Information Aggregation

In the information and advisory services market, the BIF project found out amongst other things that

  • Smallholder farmers have limited access to information.
    • Broadcast timings for agricultural programmes are not synchronised with daily routines of male and female farmers.
    • Not all channels available to most rural farmers are being used, in particular, mobile phones.
    • Information is not delivered in the right format.
  • Contract farming projects are not scaling up because of data gaps
    • government extension service was only available at a rate of 1 extension worker to 10,000 farmers
    • Absence of reliable farmer KYC data
    • Cost of data collection prohibitive
    • Expansion of projects beyond a certain number raises the Economics of Production unacceptably

The BIF project found out that private extension service could be built with one field agent mapped to about 50 farmers. These field agents could be trained, to deliver

  1. For grains production, right inputs and assist farmers with planting the right varieties and teach farmers good agricultural practices leading to improved productivity. In dairy production, pasture production and care, proper milk handling and milk hygiene and supervise the aggregation of quality-tested-milk into a central cooling tank.
  2. They will help with coordination of farmers and recovery of grains at harvest. Therefore, farming with 1,000 farmers can be adequately controlled through 20-100 of such field agents.
  3. They can also help teach basic finance and personal hygiene skills, and help with data collection including farmer land size, location, and other due diligence information while registering the farmer into the program. The Rural Sourcing Management Solution from SAP is being tried by CBi Innovations Ltd. to achieve that.
  4. For each of these operations in the standard economics of production, there are existing fees which will be shared with them, and they will have the opportunity to build a customer base assisting with specific farm operations, selling insurance, inputs, agency banking services and so on.
  5. For this reason, a special Android hand-held device has been developed from which they could conduct all these services as a sort of mobile office.
  6. The multiple streams of income earned by field agents (young men and women) should enable community-based unemployed school leavers and above, transform themselves into low-income producers earning about $10/day. At harvest, depending on their set of farmers meeting productivity targets, they can earn a productivity bonus in addition.
  7. As the field agents and farmers are self-employed business partners to CBi Innovations Ltd., earning their independent incomes based on their productivity, scaling up from 1Ha to 5Ha should not change the economics of production/Ha allowing a solution to the challenge of escalating costs preventing massive scale-up.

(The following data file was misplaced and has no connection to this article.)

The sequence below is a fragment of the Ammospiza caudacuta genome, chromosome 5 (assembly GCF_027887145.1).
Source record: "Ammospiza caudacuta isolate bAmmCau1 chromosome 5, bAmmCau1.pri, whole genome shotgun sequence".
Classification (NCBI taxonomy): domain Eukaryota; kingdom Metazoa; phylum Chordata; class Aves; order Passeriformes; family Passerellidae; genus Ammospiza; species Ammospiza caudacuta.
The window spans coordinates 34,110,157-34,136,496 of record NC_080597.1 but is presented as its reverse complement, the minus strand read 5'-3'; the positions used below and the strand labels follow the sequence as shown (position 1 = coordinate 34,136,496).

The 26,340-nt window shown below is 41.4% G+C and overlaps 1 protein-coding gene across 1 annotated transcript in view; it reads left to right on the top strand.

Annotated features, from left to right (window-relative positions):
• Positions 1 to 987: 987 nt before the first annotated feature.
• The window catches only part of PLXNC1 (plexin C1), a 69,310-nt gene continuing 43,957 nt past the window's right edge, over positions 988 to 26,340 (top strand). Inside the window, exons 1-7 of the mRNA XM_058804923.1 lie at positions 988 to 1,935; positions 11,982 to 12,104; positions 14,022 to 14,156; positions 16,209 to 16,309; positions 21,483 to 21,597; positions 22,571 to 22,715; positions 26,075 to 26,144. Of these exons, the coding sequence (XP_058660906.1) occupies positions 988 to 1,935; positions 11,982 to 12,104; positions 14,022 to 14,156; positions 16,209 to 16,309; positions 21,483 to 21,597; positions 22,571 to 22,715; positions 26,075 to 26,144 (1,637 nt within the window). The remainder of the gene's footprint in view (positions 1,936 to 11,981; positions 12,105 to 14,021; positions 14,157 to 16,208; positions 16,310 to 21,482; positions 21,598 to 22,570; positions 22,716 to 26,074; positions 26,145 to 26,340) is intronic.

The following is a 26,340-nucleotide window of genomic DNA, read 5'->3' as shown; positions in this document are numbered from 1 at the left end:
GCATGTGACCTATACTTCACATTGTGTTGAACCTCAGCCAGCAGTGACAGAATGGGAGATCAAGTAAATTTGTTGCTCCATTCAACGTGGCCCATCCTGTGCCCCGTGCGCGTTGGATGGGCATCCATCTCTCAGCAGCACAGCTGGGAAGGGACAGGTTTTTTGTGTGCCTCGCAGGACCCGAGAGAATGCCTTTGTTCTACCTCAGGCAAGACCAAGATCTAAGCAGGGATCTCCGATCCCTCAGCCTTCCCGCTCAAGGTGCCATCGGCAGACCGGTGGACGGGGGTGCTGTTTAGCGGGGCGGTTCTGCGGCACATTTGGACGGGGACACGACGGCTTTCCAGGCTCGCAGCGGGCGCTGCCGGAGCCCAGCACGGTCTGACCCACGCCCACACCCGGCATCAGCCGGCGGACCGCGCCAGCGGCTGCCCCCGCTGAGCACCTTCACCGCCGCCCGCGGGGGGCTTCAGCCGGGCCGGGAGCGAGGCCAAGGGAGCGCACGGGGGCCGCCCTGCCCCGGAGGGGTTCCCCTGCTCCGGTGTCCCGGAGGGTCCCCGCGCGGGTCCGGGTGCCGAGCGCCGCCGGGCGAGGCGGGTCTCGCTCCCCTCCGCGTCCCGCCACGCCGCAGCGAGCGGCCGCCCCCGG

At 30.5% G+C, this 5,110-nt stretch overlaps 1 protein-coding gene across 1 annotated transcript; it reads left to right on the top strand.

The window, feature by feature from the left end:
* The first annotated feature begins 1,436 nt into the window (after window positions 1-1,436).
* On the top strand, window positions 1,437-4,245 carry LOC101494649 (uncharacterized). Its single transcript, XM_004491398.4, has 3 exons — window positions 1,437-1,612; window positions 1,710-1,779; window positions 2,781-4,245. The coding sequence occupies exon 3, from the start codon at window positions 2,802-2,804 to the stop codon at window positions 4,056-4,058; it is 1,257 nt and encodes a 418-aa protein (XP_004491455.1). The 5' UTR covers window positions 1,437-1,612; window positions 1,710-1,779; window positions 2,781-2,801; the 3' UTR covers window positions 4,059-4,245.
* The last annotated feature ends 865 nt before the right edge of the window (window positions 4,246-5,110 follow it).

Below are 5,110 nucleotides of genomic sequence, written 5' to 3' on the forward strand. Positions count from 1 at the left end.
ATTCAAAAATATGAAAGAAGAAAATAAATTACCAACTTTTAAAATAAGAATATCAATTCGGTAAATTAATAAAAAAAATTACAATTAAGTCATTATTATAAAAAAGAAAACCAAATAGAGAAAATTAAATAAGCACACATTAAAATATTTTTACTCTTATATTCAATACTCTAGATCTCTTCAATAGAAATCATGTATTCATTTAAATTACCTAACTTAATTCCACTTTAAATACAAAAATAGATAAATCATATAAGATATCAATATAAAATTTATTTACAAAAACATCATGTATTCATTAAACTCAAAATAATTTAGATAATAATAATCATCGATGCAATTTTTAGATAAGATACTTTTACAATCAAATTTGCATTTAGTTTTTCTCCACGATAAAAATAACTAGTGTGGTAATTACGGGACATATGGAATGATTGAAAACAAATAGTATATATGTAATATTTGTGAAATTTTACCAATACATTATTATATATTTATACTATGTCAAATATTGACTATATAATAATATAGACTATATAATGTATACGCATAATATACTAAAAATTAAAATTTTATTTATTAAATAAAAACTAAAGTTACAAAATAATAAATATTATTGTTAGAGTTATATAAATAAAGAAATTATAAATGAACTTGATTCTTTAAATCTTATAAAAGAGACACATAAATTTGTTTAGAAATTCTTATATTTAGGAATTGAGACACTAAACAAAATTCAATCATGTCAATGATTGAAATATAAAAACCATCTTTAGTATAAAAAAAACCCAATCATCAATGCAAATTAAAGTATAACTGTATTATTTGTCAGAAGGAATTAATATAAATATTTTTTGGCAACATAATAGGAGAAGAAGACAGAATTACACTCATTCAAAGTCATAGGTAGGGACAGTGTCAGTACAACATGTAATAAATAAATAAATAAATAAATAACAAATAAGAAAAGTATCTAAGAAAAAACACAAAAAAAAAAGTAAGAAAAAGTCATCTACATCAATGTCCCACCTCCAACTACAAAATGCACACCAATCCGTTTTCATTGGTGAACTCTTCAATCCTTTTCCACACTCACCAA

The problem we seek to address

BIF’s initial expectation was that once productivity improvements had been discovered, they could then simply be scaled up. However, the programme found that as one constraint was removed others presented themselves and the pathway to scale was non-linear.

In the maize and cassava markets, for example, the provision of bundled services in outgrower and/or contract farming models has resulted in productivity gains for SHFs. Though positive, the challenge remains how to achieve such gains at scale – i.e. by getting 10,000 to 100,000 or more farmers on 10,000 to 100,000 or more hectares using the improved inputs and methods en-masse to popularise the change and create a new standard for crop farmers.

This requires levels of coordination, finance and logistics that aggregators, contract farmers and employers of outgrower models have not figured out how to deploy. Typically, their costs increase as they scale up, instead of achieving economies of scale by reducing transaction costs to enable higher profits. To overcome this problem, BIF designed a private sector model of village-based advisors and extension agents called Community LIFE (Livelihoods Information Field Entrepreneurs) Agents (CLAs) who use technological solutions (such as proposed above) to manage 10-50 odd farmers each and provide fee-based services to farmers paid for by commissions earned from the aggregator for the improvements in quality and productivity.

Their technology platforms also allow them to earn further income by providing ancillary banking, mobile telephony, insurance and other payment services on a commission basis.

These multiple income streams make it possible for aggregators, etc. to scale up their involvement by improving the economics of production and therefore achieve scale where the market previously was unable to. Although the programme ended before the model could be tested by BIF, some BIF partners who see the value in the concept, such as the commodities exchange AFEX, have already taken up aspects of the model.


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